September 19, 2011
Why Ban Potential Selling Tools?
The point of restricting access to any website is to ensure your employees are spending their time wisely and getting work done. Why waste the effort of watching each employee’s every move if they aren’t having issues of productivity, especially when the most often restricted sites can be valuable tools?
“Today’s Facebook and Twitter and Youtube, these things are just modern-day smoke breaks. No one cared about letting people take a smoke break for 15 minutes 10 years ago, so why does everyone care about someone going to Facebook here and there, or Twitter here and there, or Youtube here and there? Those aren’t the real problems in the office.” -Jason Fried: Why work doesn’t happen at work
DealerRefresh has a very interesting blog article and following discussion around “Does Your Dealer Block Social Media” and why for most people in the automotive industry blocking social media is not the answer to productivity issues. If employees are going to get work done, they will. If not, they won’t. Moreover, blocking social media sites could be blocking potential avenues for additional sales and connections with consumers.
There is, however, a need for a social media policy, whether those sites are banned or not, because the legal issues coming up in court for employees and employers are in part due to lack of understanding of what is allowed and why. The need for such a policy has come up on several automotive community sites in recent months, including KainAutomotive, and the type of trouble a dealership can get into if social media is not used responsibly. But to ban social media sites altogether is not the answer.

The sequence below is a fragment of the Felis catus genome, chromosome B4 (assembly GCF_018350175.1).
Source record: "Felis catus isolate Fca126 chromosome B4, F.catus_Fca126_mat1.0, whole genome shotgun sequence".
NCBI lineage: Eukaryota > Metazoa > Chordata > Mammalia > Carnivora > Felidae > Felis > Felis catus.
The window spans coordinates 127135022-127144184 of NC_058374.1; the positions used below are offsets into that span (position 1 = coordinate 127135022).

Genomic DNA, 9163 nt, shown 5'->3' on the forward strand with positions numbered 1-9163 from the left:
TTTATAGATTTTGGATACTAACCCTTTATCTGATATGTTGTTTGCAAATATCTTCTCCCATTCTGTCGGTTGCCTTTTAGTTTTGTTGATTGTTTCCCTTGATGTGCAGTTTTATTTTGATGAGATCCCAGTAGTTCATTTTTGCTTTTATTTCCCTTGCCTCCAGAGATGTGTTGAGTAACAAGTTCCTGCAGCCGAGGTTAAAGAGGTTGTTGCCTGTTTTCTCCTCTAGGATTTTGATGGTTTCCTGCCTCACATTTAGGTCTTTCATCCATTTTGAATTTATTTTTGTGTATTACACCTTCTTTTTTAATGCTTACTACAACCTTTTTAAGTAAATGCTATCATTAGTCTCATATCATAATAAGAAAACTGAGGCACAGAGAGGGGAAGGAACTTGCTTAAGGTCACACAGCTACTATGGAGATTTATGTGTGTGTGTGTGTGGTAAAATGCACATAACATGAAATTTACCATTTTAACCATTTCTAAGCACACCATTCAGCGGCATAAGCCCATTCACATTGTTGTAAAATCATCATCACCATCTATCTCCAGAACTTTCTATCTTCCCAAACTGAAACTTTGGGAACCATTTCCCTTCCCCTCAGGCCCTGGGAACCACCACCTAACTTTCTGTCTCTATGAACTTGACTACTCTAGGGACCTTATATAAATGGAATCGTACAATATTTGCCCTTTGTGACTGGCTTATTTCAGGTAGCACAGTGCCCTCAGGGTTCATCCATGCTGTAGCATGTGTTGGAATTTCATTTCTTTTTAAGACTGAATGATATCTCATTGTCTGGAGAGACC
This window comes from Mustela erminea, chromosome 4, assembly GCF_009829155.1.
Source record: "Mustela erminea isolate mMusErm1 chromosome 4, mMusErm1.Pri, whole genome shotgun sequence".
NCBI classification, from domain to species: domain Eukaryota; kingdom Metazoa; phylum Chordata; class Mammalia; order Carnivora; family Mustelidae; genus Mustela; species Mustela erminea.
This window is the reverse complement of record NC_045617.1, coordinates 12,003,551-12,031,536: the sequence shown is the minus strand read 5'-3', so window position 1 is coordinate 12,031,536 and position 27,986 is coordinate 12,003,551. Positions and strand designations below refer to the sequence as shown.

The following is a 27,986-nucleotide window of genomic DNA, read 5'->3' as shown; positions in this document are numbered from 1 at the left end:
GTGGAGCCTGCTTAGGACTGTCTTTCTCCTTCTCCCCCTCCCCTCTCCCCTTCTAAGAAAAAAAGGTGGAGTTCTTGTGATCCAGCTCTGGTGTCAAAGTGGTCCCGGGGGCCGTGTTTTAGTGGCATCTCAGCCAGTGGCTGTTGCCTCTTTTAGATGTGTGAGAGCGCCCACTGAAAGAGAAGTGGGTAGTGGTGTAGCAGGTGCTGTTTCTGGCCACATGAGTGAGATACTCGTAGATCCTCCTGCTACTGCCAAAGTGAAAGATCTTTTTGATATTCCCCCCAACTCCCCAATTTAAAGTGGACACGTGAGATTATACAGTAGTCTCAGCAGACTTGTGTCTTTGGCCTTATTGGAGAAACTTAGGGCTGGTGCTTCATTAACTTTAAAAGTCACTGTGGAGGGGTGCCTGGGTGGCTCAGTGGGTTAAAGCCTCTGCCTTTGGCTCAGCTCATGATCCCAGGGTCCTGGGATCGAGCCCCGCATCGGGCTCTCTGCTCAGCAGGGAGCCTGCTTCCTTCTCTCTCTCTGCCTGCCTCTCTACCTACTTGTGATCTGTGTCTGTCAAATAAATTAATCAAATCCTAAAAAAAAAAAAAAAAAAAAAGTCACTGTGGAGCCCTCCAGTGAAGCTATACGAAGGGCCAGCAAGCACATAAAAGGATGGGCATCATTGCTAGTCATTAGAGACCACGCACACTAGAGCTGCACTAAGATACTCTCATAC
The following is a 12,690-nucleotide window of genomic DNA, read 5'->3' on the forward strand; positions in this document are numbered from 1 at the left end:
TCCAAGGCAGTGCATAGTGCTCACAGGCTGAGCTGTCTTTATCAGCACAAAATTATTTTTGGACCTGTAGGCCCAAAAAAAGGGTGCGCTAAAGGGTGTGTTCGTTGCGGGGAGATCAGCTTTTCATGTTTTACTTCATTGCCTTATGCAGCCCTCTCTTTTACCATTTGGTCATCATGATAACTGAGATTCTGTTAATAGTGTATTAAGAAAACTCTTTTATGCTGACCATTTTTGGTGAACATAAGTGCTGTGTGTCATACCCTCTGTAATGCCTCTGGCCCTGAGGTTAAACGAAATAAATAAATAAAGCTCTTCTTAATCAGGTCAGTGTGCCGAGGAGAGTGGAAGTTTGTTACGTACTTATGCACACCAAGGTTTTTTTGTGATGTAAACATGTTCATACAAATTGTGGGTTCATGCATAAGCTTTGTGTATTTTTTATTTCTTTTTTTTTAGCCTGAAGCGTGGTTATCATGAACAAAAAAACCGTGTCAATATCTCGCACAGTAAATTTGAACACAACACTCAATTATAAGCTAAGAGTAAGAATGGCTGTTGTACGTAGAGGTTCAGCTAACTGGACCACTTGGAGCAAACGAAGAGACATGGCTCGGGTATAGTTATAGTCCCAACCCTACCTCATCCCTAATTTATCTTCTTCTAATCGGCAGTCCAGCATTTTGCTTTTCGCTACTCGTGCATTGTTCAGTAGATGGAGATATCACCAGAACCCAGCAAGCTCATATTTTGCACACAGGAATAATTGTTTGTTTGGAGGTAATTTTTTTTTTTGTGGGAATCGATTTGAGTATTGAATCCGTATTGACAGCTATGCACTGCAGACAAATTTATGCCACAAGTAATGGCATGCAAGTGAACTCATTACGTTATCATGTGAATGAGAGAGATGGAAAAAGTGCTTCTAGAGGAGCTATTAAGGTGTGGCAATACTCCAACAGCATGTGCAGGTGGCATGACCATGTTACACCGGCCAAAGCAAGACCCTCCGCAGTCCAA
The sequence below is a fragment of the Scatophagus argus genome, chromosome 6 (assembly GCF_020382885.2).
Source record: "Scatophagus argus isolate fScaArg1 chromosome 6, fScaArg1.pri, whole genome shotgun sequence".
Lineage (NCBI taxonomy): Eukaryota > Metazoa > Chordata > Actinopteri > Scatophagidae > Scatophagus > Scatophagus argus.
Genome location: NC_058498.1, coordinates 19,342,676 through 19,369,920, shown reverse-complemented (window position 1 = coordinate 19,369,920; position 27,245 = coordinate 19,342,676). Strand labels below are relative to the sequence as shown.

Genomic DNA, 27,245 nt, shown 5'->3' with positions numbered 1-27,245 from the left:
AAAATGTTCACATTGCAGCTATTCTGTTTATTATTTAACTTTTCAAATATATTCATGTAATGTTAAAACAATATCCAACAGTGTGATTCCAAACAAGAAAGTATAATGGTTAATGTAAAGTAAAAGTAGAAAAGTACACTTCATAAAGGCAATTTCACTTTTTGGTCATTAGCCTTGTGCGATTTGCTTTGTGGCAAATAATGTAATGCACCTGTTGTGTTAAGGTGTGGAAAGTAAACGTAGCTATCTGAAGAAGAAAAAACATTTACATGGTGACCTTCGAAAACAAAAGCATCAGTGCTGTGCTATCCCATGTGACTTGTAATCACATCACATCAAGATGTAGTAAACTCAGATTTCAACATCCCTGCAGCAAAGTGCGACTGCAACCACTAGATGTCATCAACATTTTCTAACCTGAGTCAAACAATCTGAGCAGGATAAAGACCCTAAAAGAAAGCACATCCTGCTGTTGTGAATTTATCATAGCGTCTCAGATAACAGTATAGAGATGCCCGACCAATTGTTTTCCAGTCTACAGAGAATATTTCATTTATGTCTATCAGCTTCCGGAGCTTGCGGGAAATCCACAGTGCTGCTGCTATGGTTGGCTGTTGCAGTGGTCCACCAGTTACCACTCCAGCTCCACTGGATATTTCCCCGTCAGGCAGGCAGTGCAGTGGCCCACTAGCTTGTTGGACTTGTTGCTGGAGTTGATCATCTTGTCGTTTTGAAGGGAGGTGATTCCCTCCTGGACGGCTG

Employees that are not allowed to check their regular social sites will simply turn to their phones, or look for a way around the ban, which often takes more time away from their work than if they were simply allowed their occasional 15 minute social media smoke break.
One way to better utilize employee time on Facebook for business purposes is to include in your social media policy that they make a point of posting to your dealership fan page and keep those conversations going. Paul Potratz mentioned some important social media policy tips at the Automotive Digital Marketing community, and also how interacting with customers on social media enables your employees to better connect with consumers on a personal level.
Dealerships should have a social media policy to address important concerns and legal issues, but don’t go so far as to entirely ban all of those sites. You could be actually lowering productivity, and will most certainly be cutting yourselves off from important leads and ups that you won’t find anywhere else.